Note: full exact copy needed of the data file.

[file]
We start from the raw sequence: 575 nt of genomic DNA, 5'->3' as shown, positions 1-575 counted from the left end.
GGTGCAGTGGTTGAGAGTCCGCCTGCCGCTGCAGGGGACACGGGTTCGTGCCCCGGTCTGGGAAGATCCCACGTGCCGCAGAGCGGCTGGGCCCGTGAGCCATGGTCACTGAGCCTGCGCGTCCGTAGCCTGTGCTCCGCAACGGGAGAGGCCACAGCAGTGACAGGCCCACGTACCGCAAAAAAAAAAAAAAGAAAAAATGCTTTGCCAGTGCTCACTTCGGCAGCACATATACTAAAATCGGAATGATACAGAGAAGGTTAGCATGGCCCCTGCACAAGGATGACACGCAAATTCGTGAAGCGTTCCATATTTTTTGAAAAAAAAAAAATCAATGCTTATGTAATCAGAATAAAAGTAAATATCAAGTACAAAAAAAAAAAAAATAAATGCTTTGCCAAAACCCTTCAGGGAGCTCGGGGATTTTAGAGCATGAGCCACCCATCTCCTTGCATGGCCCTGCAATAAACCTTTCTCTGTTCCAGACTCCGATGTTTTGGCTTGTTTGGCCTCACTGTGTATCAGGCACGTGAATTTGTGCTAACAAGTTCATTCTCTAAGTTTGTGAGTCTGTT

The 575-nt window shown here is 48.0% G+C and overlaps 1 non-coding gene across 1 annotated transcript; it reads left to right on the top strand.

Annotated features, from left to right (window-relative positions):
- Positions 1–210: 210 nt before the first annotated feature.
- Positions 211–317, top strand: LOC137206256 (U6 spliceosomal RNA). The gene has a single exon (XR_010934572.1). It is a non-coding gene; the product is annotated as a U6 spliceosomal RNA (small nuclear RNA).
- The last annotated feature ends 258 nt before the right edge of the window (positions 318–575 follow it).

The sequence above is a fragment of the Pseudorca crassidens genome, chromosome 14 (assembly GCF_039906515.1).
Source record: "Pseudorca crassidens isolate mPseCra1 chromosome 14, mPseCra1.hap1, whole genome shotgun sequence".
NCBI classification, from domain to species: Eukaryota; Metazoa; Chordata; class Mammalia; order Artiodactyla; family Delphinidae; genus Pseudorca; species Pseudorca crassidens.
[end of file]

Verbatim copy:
We start from the raw sequence: 575 nt of genomic DNA, 5'->3' as shown, positions 1-575 counted from the left end.
GGTGCAGTGGTTGAGAGTCCGCCTGCCGCTGCAGGGGACACGGGTTCGTGCCCCGGTCTGGGAAGATCCCACGTGCCGCAGAGCGGCTGGGCCCGTGAGCCATGGTCACTGAGCCTGCGCGTCCGTAGCCTGTGCTCCGCAACGGGAGAGGCCACAGCAGTGACAGGCCCACGTACCGCAAAAAAAAAAAAAAGAAAAAATGCTTTGCCAGTGCTCACTTCGGCAGCACATATACTAAAATCGGAATGATACAGAGAAGGTTAGCATGGCCCCTGCACAAGGATGACACGCAAATTCGTGAAGCGTTCCATATTTTTTGAAAAAAAAAAAATCAATGCTTATGTAATCAGAATAAAAGTAAATATCAAGTACAAAAAAAAAAAAAATAAATGCTTTGCCAAAACCCTTCAGGGAGCTCGGGGATTTTAGAGCATGAGCCACCCATCTCCTTGCATGGCCCTGCAATAAACCTTTCTCTGTTCCAGACTCCGATGTTTTGGCTTGTTTGGCCTCACTGTGTATCAGGCACGTGAATTTGTGCTAACAAGTTCATTCTCTAAGTTTGTGAGTCTGTT

The 575-nt window shown here is 48.0% G+C and overlaps 1 non-coding gene across 1 annotated transcript; it reads left to right on the top strand.

Annotated features, from left to right (window-relative positions):
- Positions 1–210: 210 nt before the first annotated feature.
- Positions 211–317, top strand: LOC137206256 (U6 spliceosomal RNA). The gene has a single exon (XR_010934572.1). It is a non-coding gene; the product is annotated as a U6 spliceosomal RNA (small nuclear RNA).
- The last annotated feature ends 258 nt before the right edge of the window (positions 318–575 follow it).

The sequence above is a fragment of the Pseudorca crassidens genome, chromosome 14 (assembly GCF_039906515.1).
Source record: "Pseudorca crassidens isolate mPseCra1 chromosome 14, mPseCra1.hap1, whole genome shotgun sequence".
NCBI classification, from domain to species: Eukaryota; Metazoa; Chordata; class Mammalia; order Artiodactyla; family Delphinidae; genus Pseudorca; species Pseudorca crassidens.